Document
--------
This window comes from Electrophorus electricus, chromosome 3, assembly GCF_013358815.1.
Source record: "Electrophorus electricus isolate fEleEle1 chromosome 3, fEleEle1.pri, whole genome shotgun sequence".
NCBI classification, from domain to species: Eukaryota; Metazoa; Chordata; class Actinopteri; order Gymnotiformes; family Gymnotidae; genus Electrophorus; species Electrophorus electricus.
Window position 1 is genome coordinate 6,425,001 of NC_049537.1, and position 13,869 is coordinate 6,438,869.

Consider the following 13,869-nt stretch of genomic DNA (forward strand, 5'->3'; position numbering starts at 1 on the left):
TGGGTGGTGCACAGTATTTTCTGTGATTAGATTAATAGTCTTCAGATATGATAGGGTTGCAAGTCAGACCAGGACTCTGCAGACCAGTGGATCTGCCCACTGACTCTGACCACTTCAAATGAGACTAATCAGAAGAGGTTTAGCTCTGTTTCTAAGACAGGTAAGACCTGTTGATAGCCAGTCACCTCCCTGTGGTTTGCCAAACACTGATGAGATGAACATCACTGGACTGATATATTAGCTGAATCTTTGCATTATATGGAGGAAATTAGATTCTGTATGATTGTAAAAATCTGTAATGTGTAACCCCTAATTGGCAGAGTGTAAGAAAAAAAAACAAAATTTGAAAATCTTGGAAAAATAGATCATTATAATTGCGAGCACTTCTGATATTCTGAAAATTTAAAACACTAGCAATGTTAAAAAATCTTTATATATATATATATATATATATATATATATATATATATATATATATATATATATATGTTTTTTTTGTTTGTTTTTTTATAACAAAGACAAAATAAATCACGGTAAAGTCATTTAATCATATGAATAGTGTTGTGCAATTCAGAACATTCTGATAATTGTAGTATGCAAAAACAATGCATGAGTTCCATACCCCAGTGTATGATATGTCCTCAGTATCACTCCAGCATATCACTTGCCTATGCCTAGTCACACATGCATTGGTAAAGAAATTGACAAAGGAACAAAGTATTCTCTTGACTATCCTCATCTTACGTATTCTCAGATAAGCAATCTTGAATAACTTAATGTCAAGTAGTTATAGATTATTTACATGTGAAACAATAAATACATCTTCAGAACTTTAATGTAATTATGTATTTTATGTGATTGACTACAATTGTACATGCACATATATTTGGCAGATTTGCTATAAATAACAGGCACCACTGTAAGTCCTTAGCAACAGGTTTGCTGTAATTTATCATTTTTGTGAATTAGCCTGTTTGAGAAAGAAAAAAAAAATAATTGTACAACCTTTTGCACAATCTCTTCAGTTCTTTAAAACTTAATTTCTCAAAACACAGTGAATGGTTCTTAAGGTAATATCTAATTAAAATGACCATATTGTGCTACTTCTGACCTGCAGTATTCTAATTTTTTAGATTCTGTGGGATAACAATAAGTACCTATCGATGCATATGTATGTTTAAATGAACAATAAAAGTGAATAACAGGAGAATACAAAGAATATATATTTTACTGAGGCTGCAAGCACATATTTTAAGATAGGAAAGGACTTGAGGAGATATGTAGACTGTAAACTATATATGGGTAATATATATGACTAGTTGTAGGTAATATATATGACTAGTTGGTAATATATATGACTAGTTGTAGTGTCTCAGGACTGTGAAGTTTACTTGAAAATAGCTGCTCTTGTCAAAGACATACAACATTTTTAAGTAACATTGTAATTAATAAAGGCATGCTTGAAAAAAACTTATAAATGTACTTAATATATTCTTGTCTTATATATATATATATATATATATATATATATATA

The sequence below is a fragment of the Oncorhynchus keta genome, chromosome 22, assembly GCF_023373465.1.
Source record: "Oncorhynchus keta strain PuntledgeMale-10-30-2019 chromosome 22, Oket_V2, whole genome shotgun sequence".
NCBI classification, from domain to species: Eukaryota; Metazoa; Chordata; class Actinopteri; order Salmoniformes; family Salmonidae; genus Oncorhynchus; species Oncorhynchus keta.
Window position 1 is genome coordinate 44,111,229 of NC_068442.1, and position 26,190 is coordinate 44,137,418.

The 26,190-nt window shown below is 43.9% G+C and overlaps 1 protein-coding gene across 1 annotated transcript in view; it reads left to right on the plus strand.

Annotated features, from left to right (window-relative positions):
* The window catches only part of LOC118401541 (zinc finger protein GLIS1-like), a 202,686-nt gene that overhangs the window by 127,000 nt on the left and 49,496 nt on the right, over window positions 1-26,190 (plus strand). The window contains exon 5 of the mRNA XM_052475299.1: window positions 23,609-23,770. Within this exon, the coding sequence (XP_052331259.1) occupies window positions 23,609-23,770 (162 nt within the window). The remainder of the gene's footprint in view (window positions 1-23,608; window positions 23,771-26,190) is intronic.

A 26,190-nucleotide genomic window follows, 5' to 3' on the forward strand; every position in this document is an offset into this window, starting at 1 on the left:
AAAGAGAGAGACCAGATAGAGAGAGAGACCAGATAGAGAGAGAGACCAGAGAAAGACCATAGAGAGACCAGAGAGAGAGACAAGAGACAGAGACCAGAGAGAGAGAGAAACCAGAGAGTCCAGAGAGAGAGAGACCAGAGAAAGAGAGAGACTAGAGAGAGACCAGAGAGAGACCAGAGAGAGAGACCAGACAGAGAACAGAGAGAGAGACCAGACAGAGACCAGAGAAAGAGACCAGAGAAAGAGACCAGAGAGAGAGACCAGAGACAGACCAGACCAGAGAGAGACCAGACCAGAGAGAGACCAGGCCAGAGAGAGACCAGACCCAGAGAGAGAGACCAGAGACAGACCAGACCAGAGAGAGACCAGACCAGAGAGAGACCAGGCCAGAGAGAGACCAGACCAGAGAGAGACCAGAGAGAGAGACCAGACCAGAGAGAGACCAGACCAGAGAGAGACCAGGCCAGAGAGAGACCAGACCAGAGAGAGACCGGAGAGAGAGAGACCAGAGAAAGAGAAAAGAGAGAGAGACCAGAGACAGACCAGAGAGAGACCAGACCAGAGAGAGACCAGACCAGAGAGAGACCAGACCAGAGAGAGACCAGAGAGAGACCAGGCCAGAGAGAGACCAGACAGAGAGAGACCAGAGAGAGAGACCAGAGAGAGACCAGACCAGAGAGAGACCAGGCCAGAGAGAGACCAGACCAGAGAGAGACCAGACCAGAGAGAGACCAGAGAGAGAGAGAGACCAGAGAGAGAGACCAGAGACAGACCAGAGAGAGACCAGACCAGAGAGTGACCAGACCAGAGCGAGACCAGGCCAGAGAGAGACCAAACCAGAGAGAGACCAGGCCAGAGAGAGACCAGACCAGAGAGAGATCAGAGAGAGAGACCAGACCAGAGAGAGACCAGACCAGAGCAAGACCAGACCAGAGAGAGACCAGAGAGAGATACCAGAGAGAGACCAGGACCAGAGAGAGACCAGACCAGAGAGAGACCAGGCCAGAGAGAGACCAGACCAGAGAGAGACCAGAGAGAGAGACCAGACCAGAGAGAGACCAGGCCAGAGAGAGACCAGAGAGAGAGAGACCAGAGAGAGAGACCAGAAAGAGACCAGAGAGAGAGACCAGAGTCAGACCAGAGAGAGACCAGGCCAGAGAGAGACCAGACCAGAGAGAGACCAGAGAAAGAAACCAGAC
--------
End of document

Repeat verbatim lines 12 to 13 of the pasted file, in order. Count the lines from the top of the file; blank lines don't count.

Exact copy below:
Annotated features, from left to right (window-relative positions):
* The window catches only part of LOC118401541 (zinc finger protein GLIS1-like), a 202,686-nt gene that overhangs the window by 127,000 nt on the left and 49,496 nt on the right, over window positions 1-26,190 (plus strand). The window contains exon 5 of the mRNA XM_052475299.1: window positions 23,609-23,770. Within this exon, the coding sequence (XP_052331259.1) occupies window positions 23,609-23,770 (162 nt within the window). The remainder of the gene's footprint in view (window positions 1-23,608; window positions 23,771-26,190) is intronic.